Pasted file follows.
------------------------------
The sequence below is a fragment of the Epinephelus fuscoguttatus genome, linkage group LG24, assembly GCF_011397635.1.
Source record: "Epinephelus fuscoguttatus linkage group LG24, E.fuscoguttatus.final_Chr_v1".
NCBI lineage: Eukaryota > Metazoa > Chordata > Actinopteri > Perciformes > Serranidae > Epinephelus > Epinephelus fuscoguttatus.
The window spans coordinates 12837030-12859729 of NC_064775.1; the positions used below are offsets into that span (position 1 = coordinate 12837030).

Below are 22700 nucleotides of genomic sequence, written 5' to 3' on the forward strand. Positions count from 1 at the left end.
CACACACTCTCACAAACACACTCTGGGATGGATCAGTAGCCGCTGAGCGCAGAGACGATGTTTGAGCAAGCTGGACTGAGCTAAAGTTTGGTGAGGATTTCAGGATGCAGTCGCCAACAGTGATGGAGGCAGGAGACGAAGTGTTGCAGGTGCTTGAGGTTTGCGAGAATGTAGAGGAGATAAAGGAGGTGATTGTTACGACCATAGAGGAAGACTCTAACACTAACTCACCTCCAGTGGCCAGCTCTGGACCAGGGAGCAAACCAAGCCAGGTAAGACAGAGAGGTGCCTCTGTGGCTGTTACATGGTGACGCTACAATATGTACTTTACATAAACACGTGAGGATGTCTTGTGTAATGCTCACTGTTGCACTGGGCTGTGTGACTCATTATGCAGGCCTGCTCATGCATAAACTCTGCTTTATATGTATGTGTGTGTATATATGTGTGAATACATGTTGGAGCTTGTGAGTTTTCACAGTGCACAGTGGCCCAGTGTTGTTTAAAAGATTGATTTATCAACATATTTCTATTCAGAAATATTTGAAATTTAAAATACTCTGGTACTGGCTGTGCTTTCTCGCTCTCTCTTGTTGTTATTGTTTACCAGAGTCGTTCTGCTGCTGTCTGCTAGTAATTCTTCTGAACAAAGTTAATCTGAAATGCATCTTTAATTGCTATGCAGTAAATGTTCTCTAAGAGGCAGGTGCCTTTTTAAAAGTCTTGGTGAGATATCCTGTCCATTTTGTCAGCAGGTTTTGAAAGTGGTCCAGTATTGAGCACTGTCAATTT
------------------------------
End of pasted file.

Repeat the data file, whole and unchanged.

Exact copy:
The sequence below is a fragment of the Epinephelus fuscoguttatus genome, linkage group LG24, assembly GCF_011397635.1.
Source record: "Epinephelus fuscoguttatus linkage group LG24, E.fuscoguttatus.final_Chr_v1".
NCBI lineage: Eukaryota > Metazoa > Chordata > Actinopteri > Perciformes > Serranidae > Epinephelus > Epinephelus fuscoguttatus.
The window spans coordinates 12837030-12859729 of NC_064775.1; the positions used below are offsets into that span (position 1 = coordinate 12837030).

Below are 22700 nucleotides of genomic sequence, written 5' to 3' on the forward strand. Positions count from 1 at the left end.
CACACACTCTCACAAACACACTCTGGGATGGATCAGTAGCCGCTGAGCGCAGAGACGATGTTTGAGCAAGCTGGACTGAGCTAAAGTTTGGTGAGGATTTCAGGATGCAGTCGCCAACAGTGATGGAGGCAGGAGACGAAGTGTTGCAGGTGCTTGAGGTTTGCGAGAATGTAGAGGAGATAAAGGAGGTGATTGTTACGACCATAGAGGAAGACTCTAACACTAACTCACCTCCAGTGGCCAGCTCTGGACCAGGGAGCAAACCAAGCCAGGTAAGACAGAGAGGTGCCTCTGTGGCTGTTACATGGTGACGCTACAATATGTACTTTACATAAACACGTGAGGATGTCTTGTGTAATGCTCACTGTTGCACTGGGCTGTGTGACTCATTATGCAGGCCTGCTCATGCATAAACTCTGCTTTATATGTATGTGTGTGTATATATGTGTGAATACATGTTGGAGCTTGTGAGTTTTCACAGTGCACAGTGGCCCAGTGTTGTTTAAAAGATTGATTTATCAACATATTTCTATTCAGAAATATTTGAAATTTAAAATACTCTGGTACTGGCTGTGCTTTCTCGCTCTCTCTTGTTGTTATTGTTTACCAGAGTCGTTCTGCTGCTGTCTGCTAGTAATTCTTCTGAACAAAGTTAATCTGAAATGCATCTTTAATTGCTATGCAGTAAATGTTCTCTAAGAGGCAGGTGCCTTTTTAAAAGTCTTGGTGAGATATCCTGTCCATTTTGTCAGCAGGTTTTGAAAGTGGTCCAGTATTGAGCACTGTCAATTT